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1/32 Monogram P-51D

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...Seems I posted this in the wrong spot previously...

Well its been a long time since I have posted here, but I have been trudging away on a build that I thought I would share here.

The kit is the ancient Monogram F-51D. Its the same kit as the clear Phantom Mustang minus the stand and all its innerworkings. The kit still retains its movable landing gear, and releasing bombs. The kit is also fitted with the Hamilton Standard cuffless propeller.

For my build I thought I would back date the aircraft to a WW2 P-51D-5NA, and build it as a very early D with no dorsal fin fillet. Also put it in flight on a stand with gear up.

I pulled from the stash a cuffed Hamilton Standard prop, and figured I would do some work in the cockpit.

But, my primary goal for this kit is a test bed for and natural metal finished Mustang using Alclad paints. So that actually is my primary focus, though building this old kit should be fun.

So without further to do, here are a few quick pics of the progress on the kit.

Here is the old and tattered boxing for the kit.


The basic big chunks of the kit. The shape is not bad. Wing profile may be a bit off, and the guns are molded a bit outboard. Also the H-stab is mounted in a bit of an odd way, but all in all I really like the kit. Raised panel lines and rivets are molded in the kit.


First order of business was to give the wings a good smoothing treatment, one of the perks of raised detail....no putty required. Also started on adding some detail to the cockpit. Also fabricated a wing spar to give everything some strength and shape. Also opened up the shell extraction chutes in a more accurate fashion.





Painted and detailed cockpit, used the kit instrument panel and started assembling the new prop.




More to come...thanks for looking in...

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More photos and progress...

Nearly ready to start buttoning up the wings and fuselage.


All closed up and nearly ready to start figuring out the paint work. Also I have made a stand that will put the plane in flight and in a left bank.


Also thought I would try a technique of masking off some stripes to simulate the fabric on the rudder and elevators.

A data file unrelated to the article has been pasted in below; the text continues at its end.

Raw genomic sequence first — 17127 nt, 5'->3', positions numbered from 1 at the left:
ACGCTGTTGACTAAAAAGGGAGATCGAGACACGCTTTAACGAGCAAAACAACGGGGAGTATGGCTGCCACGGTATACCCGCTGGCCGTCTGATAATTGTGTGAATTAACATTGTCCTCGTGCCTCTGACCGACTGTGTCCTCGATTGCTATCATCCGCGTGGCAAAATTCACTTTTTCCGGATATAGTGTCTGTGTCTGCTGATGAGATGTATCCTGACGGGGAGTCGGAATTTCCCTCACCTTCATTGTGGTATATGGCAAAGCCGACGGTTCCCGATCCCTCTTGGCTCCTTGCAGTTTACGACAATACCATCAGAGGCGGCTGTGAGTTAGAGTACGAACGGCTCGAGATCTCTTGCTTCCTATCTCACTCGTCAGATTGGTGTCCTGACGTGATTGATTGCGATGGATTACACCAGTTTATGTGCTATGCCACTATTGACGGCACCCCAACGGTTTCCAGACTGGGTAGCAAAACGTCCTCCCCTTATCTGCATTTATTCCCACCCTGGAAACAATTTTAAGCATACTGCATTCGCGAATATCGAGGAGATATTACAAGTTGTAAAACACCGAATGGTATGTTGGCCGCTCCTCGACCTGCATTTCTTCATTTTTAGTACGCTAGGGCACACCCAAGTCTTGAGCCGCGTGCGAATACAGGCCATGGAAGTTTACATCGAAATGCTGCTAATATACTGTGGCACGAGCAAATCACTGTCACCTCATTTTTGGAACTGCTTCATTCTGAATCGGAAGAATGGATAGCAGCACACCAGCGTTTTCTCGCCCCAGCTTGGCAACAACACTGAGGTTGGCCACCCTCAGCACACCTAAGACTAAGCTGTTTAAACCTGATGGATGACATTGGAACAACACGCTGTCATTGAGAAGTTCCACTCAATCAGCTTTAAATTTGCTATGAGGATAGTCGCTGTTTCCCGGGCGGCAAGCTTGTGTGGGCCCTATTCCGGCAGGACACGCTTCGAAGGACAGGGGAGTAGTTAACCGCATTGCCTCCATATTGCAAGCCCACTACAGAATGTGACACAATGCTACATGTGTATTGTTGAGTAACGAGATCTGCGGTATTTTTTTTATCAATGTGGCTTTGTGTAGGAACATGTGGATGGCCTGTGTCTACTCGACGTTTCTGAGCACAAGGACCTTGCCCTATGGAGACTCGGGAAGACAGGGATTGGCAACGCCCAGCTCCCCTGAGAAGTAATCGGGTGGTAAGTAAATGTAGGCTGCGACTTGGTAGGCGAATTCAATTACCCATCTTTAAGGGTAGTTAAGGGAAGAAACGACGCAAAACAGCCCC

So, to progress with my getting familiar with Alclad, I thought I would paint a test panel using different types of basecoats and some of the different shades of Alclad.

I used some black and grey sandable primer, some gloss black and gloss white spray lacquer and some satin champagne as under coats. In a 90 degree pattern I sprayed from left to right, Alclad Chrome, Polished Aluminum, Airframe Aluminum, Aluminum, Duraluminum, Semi Matte Aluminum, and Stainless. I then, on a few select tints, sprayed some gloss clear to see what kind of effect that would have on the color and sheen.

Here is the outcome.


I then, drew up a map of the Mustang, and went about choosing the base coats and tints and where they would go to simulate different panels.


Wings painted to represent the Aluminized Varnish (using a gloss white undercoat, 116 Semi Matte Aluminum Alclad, and a gloss clear) and the rest of the airframe base coats in place.


And now Alclad 119 Airframe Aluminum sprayed over the balance of the airframe. I am relying on the basecoats to create different sheens and tints.




Bit more to come in a few...

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And after some drying time, Ive applied the wing roundels, and OD glare shield paint. The area around the exhausts it coated with 115 Stainless Steel.




And this is where things stand right now. I have a couple of stalled out 1/24 Mustangs, and this is to get the old modeling mojo back, and also in preparation for doing natural metal finishes on those builds. With any luck, the bigger scale will allow this to look even better. So far pretty happy with the outcome.

Thanks for looking in, and hope for a few more updates over the next few days.

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HOLMES!!!!!! Thank you for the great comment.